"I will never be the same," says Raheel Ali (name changed), a student in his early twenties. In his late teens, Ali was put through physical and psychological torture by the Indian security agencies in the disturbed region of Kashmir.
Currently pursuing his post-graduation, Ali recalled what he went through. "I was thrown into a dark room and tortured. They used gun butts to break my back. While I was still in pain, a stream of blood ran through my nose and head… and when it clotted in my left eye, I went blind. An hour later, some policemen came and began to torture my private parts. This was and will be the most shameful experience for me for the rest of my life. When electric shocks were given to my private parts, I felt that was the end of world and it was perhaps," he said.
"I recovered from my injuries but everything changed for me. My smile had disappeared, I lost sleep. When I was alone, strange thoughts came to my mind. It was horrible. Then people from the security agencies began to bother me. They made my life hell. I had to give minute details about myself to them every time. This, again, depressed me.”
For Ali, things got out of hand and he sought help from his cousin, a psychiatrist. In Kashmir, where sexual torture is never discussed because of social stigma, Ali was left with no choice but to confide to his family. “I had to tell my brother how they had tortured my private parts with cigarette butts, electric shocks, copper wire and how much pain I felt while urinating. He took me to a doctor and finally, I was put on medication," says Ali. "On one hand, I had to take psychiatric drugs and on other hand, I had to take antibiotics, healers, etc. I recovered after almost a year... but still I get nightmares about it almost every week.”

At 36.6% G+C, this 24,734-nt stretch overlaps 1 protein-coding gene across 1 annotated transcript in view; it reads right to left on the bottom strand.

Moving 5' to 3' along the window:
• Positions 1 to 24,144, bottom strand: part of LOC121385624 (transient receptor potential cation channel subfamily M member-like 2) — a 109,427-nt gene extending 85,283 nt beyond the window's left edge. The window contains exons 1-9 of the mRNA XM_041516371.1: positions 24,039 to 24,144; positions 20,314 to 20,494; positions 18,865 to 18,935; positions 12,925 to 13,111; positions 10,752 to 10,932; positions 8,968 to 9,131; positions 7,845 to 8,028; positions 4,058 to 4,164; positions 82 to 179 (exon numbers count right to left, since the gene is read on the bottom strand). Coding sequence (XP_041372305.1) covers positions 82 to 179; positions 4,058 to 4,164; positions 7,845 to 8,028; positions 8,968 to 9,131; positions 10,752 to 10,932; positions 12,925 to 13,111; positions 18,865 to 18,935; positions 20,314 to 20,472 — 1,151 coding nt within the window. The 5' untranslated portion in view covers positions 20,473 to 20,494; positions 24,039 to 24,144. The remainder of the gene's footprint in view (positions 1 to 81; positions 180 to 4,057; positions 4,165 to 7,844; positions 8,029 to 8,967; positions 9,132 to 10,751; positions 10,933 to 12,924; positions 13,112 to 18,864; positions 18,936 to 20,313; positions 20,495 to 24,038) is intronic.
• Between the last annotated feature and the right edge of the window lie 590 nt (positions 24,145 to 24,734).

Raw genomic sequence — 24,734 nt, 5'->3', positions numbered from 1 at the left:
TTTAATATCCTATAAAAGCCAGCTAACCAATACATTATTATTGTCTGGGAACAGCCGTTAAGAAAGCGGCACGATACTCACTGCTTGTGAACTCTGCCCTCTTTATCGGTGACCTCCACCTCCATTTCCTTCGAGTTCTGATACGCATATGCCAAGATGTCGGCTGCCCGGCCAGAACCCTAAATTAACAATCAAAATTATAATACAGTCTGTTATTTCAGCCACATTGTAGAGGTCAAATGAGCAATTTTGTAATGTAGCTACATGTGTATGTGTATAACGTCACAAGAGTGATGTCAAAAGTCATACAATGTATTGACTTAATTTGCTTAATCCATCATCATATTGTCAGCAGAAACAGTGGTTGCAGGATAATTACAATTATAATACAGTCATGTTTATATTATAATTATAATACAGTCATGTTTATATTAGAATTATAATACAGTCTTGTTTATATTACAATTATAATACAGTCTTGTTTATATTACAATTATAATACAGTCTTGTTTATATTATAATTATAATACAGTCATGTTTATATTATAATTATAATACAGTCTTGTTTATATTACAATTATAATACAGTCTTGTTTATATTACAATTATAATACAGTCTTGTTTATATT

Ali feels that his close relationships have been affected because of the torture. "I hate pity. I just hate it when people do that," he says, as he looks away.
The United Nation's Convention Against Torture states that torture cannot be "justified under any exceptional circumstances whatsoever, whether a state of war or a threat of war, internal political instability or any other public emergency".
According to NGOs working in the Indian administrated Kashmir, last summer several youth and underage boys were picked up by the authorities for participating in street demonstrations against the 'Indian occupation'. Often, under the ambit of draconian laws, youth and children as young as ten are held, even in isolation, and not produced in court. Human rights lawyers in Kashmir complain that the details of these detention cases are not recorded, giving the forces involved impunity from prosecution. No First Information Report were lodged against the perpetrators and acts like Armed Forces Special Powers Act (AFSPA) – Section 4 permit arrest without a warrant.
The armed forces enjoy impunity under AFSPA, which makes it mandatory to seek prior permission of the Central government to initiate any legal proceeding. Even the National Human Rights Commission (NHRC) does not have the power to investigate the armed forces under Section 19 of the Human Rights Protection Act 1993 (as amended in 2006).
To make matters worse, most international human rights groups are barred from monitoring the situation in Kashmir. State-appointed commissions, that have investigated several killings and massacres after public outcries, have proven to be toothless. As a result, people no longer view the State as a justice-delivering entity and they have lost faith in all the democratic processes.
Last December, a WikiLeaks release disclosed that US officials had evidence of widespread torture by Indian police and security forces and were secretly briefed by Red Cross staff about the systematic abuse of detainees for extracting confessions in Kashmir, in their leaked diplomatic cables.